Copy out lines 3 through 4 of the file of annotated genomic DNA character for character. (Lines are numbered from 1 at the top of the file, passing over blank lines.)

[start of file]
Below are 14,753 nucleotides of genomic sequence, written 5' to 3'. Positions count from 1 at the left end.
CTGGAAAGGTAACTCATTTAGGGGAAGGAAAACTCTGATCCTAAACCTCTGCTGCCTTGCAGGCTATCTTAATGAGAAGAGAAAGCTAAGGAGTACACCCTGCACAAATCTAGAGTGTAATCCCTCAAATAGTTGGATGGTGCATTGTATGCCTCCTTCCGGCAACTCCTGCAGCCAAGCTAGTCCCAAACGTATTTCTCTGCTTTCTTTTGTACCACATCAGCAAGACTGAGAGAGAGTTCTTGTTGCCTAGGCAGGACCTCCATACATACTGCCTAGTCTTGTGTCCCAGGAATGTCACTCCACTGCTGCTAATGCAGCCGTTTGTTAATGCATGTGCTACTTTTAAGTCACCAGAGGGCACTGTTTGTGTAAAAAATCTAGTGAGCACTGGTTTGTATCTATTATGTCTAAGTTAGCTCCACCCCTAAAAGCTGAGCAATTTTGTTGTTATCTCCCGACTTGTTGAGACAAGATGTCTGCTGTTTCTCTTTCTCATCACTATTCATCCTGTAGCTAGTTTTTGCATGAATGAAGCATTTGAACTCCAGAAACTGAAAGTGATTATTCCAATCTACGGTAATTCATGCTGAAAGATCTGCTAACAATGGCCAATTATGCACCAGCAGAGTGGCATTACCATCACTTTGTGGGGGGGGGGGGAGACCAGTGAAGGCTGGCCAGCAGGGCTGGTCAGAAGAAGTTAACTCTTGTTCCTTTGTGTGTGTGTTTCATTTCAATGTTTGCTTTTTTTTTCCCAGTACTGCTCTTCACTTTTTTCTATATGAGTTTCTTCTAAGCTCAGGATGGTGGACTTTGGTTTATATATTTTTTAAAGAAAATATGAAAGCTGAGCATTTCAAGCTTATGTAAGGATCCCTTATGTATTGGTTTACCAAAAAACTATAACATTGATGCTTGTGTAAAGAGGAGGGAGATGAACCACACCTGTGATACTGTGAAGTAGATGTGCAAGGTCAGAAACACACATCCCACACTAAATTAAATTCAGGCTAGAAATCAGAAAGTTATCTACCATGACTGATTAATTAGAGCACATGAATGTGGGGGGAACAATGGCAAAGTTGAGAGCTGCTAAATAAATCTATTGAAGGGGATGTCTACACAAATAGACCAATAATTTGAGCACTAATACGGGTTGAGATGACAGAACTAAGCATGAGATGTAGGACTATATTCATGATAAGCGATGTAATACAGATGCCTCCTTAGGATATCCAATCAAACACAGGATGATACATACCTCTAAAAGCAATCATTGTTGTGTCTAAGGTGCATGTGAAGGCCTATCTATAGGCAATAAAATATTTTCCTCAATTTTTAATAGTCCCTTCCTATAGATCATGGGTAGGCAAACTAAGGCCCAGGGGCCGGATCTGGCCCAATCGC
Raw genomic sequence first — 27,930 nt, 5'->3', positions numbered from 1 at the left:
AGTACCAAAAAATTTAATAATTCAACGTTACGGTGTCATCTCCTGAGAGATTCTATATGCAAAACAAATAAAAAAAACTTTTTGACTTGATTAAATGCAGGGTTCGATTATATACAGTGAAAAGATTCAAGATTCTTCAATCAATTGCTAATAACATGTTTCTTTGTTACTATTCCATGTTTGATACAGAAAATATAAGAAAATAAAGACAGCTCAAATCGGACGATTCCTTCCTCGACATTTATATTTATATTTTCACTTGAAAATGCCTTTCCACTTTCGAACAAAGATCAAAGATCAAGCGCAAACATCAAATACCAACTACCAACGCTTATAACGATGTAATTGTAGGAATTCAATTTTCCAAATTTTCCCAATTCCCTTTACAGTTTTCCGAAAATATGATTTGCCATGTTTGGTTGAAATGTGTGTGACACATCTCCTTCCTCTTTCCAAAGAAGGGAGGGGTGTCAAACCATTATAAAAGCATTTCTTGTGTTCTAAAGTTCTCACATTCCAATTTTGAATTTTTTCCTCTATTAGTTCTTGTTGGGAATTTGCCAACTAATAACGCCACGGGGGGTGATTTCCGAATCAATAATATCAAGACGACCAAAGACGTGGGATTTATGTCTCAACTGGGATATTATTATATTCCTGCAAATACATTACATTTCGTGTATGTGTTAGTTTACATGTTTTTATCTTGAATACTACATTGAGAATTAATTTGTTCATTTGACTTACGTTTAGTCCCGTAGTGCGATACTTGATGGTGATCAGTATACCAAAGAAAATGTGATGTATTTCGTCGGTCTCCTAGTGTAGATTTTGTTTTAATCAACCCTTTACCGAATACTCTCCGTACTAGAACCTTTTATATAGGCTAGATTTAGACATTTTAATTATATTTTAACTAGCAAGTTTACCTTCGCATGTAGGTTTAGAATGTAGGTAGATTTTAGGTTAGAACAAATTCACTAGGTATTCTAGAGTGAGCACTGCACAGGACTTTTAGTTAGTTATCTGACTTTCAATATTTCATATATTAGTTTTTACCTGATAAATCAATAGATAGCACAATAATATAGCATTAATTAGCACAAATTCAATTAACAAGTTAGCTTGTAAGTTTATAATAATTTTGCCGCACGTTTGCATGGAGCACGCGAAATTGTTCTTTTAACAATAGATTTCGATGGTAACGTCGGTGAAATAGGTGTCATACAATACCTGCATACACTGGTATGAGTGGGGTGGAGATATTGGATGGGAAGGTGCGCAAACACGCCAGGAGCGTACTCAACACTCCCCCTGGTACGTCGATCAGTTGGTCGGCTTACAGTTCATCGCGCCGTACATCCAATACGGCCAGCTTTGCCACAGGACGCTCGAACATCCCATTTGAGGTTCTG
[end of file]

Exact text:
Raw genomic sequence first — 27,930 nt, 5'->3', positions numbered from 1 at the left:
AGTACCAAAAAATTTAATAATTCAACGTTACGGTGTCATCTCCTGAGAGATTCTATATGCAAAACAAATAAAAAAAACTTTTTGACTTGATTAAATGCAGGGTTCGATTATATACAGTGAAAAGATTCAAGATTCTTCAATCAATTGCTAATAACATGTTTCTTTGTTACTATTCCATGTTTGATACAGAAAATATAAGAAAATAAAGACAGCTCAAATCGGACGATTCCTTCCTCGACATTTATATTTATATTTTCACTTGAAAATGCCTTTCCACTTTCGAACAAAGATCAAAGATCAAGCGCAAACATCAAATACCAACTACCAACGCTTATAACGATGTAATTGTAGGAATTCAATTTTCCAAATTTTCCCAATTCCCTTTACAGTTTTCCGAAAATATGATTTGCCATGTTTGGTTGAAATGTGTGTGACACATCTCCTTCCTCTTTCCAAAGAAGGGAGGGGTGTCAAACCATTATAAAAGCATTTCTTGTGTTCTAAAGTTCTCACATTCCAATTTTGAATTTTTTCCTCTATTAGTTCTTGTTGGGAATTTGCCAACTAATAACGCCACGGGGGGTGATTTCCGAATCAATAATATCAAGACGACCAAAGACGTGGGATTTATGTCTCAACTGGGATATTATTATATTCCTGCAAATACATTACATTTCGTGTATGTGTTAGTTTACATGTTTTTATCTTGAATACTACATTGAGAATTAATTTGTTCATTTGACTTACGTTTAGTCCCGTAGTGCGATACTTGATGGTGATCAGTATACCAAAGAAAATGTGATGTATTTCGTCGGTCTCCTAGTGTAGATTTTGTTTTAATCAACCCTTTACCGAATACTCTCCGTACTAGAACCTTTTATATAGGCTAGATTTAGACATTTTAATTATATTTTAACTAGCAAGTTTACCTTCGCATGTAGGTTTAGAATGTAGGTAGATTTTAGGTTAGAACAAATTCACTAGGTATTCTAGAGTGAGCACTGCACAGGACTTTTAGTTAGTTATCTGACTTTCAATATTTCATATATTAGTTTTTACCTGATAAATCAATAGATAGCACAATAATATAGCATTAATTAGCACAAATTCAATTAACAAGTTAGCTTGTAAGTTTATAATAATTTTGCCGCACGTTTGCATGGAGCACGCGAAATTGTTCTTTTAACAATAGATTTCGATGGTAACGTCGGTGAAATAGGTGTCATACAATACCTGCATACACTGGTATGAGTGGGGTGGAGATATTGGATGGGAAGGTGCGCAAACACGCCAGGAGCGTACTCAACACTCCCCCTGGTACGTCGATCAGTTGGTCGGCTTACAGTTCATCGCGCCGTACATCCAATACGGCCAGCTTTGCCACAGGACGCTCGAACATCCCATTTGAGGTTCTG